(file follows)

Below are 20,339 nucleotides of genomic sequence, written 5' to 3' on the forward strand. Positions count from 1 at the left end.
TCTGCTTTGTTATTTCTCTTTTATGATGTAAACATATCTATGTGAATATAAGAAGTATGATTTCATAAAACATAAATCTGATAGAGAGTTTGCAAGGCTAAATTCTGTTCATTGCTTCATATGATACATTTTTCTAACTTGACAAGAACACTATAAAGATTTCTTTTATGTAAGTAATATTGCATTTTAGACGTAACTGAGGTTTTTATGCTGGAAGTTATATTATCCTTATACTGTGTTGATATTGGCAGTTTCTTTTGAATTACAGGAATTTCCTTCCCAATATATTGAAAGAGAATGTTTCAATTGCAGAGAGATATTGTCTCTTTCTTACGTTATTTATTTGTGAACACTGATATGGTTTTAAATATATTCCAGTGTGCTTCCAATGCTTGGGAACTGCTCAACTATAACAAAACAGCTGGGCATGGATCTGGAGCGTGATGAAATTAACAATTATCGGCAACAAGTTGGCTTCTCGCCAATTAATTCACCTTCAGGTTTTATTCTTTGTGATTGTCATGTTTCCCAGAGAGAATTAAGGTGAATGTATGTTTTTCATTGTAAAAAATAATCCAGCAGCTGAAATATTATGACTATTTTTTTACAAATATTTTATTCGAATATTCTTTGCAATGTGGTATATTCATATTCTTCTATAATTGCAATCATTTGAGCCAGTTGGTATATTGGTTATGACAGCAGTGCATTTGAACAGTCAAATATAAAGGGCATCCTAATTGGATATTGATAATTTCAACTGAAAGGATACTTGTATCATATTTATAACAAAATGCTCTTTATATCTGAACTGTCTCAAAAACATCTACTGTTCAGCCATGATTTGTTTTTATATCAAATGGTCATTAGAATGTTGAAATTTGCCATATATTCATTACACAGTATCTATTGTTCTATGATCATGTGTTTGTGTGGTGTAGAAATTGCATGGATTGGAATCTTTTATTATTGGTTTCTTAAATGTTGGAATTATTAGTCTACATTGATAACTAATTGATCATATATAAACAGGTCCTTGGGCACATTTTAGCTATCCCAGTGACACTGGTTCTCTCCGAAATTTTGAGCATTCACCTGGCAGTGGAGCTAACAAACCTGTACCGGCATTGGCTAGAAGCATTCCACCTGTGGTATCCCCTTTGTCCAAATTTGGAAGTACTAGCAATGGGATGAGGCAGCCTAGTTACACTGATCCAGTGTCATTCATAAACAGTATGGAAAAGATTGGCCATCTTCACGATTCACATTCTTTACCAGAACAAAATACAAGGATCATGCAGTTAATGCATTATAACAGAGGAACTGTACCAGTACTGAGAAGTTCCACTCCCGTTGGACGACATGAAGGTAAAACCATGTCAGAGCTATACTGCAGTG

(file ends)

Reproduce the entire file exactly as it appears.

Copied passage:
Below are 20,339 nucleotides of genomic sequence, written 5' to 3' on the forward strand. Positions count from 1 at the left end.
TCTGCTTTGTTATTTCTCTTTTATGATGTAAACATATCTATGTGAATATAAGAAGTATGATTTCATAAAACATAAATCTGATAGAGAGTTTGCAAGGCTAAATTCTGTTCATTGCTTCATATGATACATTTTTCTAACTTGACAAGAACACTATAAAGATTTCTTTTATGTAAGTAATATTGCATTTTAGACGTAACTGAGGTTTTTATGCTGGAAGTTATATTATCCTTATACTGTGTTGATATTGGCAGTTTCTTTTGAATTACAGGAATTTCCTTCCCAATATATTGAAAGAGAATGTTTCAATTGCAGAGAGATATTGTCTCTTTCTTACGTTATTTATTTGTGAACACTGATATGGTTTTAAATATATTCCAGTGTGCTTCCAATGCTTGGGAACTGCTCAACTATAACAAAACAGCTGGGCATGGATCTGGAGCGTGATGAAATTAACAATTATCGGCAACAAGTTGGCTTCTCGCCAATTAATTCACCTTCAGGTTTTATTCTTTGTGATTGTCATGTTTCCCAGAGAGAATTAAGGTGAATGTATGTTTTTCATTGTAAAAAATAATCCAGCAGCTGAAATATTATGACTATTTTTTTACAAATATTTTATTCGAATATTCTTTGCAATGTGGTATATTCATATTCTTCTATAATTGCAATCATTTGAGCCAGTTGGTATATTGGTTATGACAGCAGTGCATTTGAACAGTCAAATATAAAGGGCATCCTAATTGGATATTGATAATTTCAACTGAAAGGATACTTGTATCATATTTATAACAAAATGCTCTTTATATCTGAACTGTCTCAAAAACATCTACTGTTCAGCCATGATTTGTTTTTATATCAAATGGTCATTAGAATGTTGAAATTTGCCATATATTCATTACACAGTATCTATTGTTCTATGATCATGTGTTTGTGTGGTGTAGAAATTGCATGGATTGGAATCTTTTATTATTGGTTTCTTAAATGTTGGAATTATTAGTCTACATTGATAACTAATTGATCATATATAAACAGGTCCTTGGGCACATTTTAGCTATCCCAGTGACACTGGTTCTCTCCGAAATTTTGAGCATTCACCTGGCAGTGGAGCTAACAAACCTGTACCGGCATTGGCTAGAAGCATTCCACCTGTGGTATCCCCTTTGTCCAAATTTGGAAGTACTAGCAATGGGATGAGGCAGCCTAGTTACACTGATCCAGTGTCATTCATAAACAGTATGGAAAAGATTGGCCATCTTCACGATTCACATTCTTTACCAGAACAAAATACAAGGATCATGCAGTTAATGCATTATAACAGAGGAACTGTACCAGTACTGAGAAGTTCCACTCCCGTTGGACGACATGAAGGTAAAACCATGTCAGAGCTATACTGCAGTG